individual. Frank's critics may have in fact identified merely what he has
not said without perceiving what real import his figure carries. We are
here concerned, it would seem, with the essential nature of our literary
perceptions, with the phenomenology, some might say, of literature.
Frank and his critics with equal honesty attempt to define their perceptions, and my own concern stems from my initial .impression that both
are equally right. What follows is my attempt to establish a ground within
which both may legitimately be right.

2
One measure of the validity of Frank's insight is the extent to which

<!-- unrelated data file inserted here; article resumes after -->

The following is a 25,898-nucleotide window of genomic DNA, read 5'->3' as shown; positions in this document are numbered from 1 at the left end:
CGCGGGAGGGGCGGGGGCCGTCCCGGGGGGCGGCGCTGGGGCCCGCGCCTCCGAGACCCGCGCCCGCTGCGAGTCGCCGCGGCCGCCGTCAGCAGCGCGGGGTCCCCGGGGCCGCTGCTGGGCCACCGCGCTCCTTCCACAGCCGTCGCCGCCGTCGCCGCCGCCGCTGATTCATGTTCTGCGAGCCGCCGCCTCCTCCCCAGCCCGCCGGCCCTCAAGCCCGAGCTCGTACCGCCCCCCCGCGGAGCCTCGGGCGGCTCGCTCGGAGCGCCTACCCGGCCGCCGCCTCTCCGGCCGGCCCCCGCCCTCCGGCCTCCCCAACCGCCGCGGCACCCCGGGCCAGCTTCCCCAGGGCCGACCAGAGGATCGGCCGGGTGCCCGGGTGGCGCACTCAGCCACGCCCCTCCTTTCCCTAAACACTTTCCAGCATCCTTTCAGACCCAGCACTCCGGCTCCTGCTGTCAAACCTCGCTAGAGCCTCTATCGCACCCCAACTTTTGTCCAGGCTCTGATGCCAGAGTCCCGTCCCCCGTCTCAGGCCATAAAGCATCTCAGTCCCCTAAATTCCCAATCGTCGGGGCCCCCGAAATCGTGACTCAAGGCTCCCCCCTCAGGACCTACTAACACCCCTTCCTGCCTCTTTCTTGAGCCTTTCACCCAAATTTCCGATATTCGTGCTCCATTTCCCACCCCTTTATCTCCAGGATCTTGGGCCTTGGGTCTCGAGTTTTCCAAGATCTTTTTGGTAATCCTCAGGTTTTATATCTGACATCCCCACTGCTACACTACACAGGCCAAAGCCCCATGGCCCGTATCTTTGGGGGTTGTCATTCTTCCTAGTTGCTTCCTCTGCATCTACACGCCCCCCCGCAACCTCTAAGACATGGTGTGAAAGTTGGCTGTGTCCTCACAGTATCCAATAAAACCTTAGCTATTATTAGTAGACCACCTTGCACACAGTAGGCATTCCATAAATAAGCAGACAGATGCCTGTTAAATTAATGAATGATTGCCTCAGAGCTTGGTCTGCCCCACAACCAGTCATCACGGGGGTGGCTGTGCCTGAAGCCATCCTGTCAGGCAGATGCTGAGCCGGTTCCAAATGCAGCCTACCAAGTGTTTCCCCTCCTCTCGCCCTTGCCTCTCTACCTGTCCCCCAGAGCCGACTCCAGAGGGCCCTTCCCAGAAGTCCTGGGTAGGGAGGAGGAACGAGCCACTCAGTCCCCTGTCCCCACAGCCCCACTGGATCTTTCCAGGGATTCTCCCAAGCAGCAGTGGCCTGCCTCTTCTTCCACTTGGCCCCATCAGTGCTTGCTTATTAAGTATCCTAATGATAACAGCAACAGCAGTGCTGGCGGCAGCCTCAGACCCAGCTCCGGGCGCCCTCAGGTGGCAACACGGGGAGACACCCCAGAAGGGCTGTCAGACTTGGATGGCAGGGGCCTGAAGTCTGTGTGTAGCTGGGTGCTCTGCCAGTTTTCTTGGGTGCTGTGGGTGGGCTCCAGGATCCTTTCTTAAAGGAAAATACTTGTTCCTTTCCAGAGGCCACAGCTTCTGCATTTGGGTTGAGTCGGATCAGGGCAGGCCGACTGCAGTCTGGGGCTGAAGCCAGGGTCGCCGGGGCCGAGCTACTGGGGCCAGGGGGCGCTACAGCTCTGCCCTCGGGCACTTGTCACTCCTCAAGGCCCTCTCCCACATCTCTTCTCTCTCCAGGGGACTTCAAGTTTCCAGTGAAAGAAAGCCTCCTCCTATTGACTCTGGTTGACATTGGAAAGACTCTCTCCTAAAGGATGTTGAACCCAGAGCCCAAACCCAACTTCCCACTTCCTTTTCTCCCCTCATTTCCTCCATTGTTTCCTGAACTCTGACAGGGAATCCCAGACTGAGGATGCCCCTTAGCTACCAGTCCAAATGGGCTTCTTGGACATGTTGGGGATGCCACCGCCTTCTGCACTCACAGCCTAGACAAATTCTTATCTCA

other versions of his ideas appear in other contexts: for if "spatial form"
refers to something real, it cannot have escaped notice by other readers.
One thinks, for example, of Northrop Frye's description of the critic
viewing all the elements of the poem as a simultaneous array before him;
or of Gaston Bachelard's evocative descriptions of The Poetics of Space. Or
Pound's interest in ideographic script; or the frequent critical association
of modern literature with impressionist painting. Or Eliot's poet synthesizing Spinoza, the sound of the typewriter, and the smell of cookery into
a unified whole. Or-at the root of it all, perhaps-Poe's insistence on
the unified effect of the story or poem.' All of these instances reflect a
more or less casual assumption of the basic premise of Frank's essay.
More recently another critic, Frank Kermode, has offered an alternative
description of this general problem. In The RomanticImage8 he assesses
symbolist poetic theory; here the verbal image (or symbol), autonomous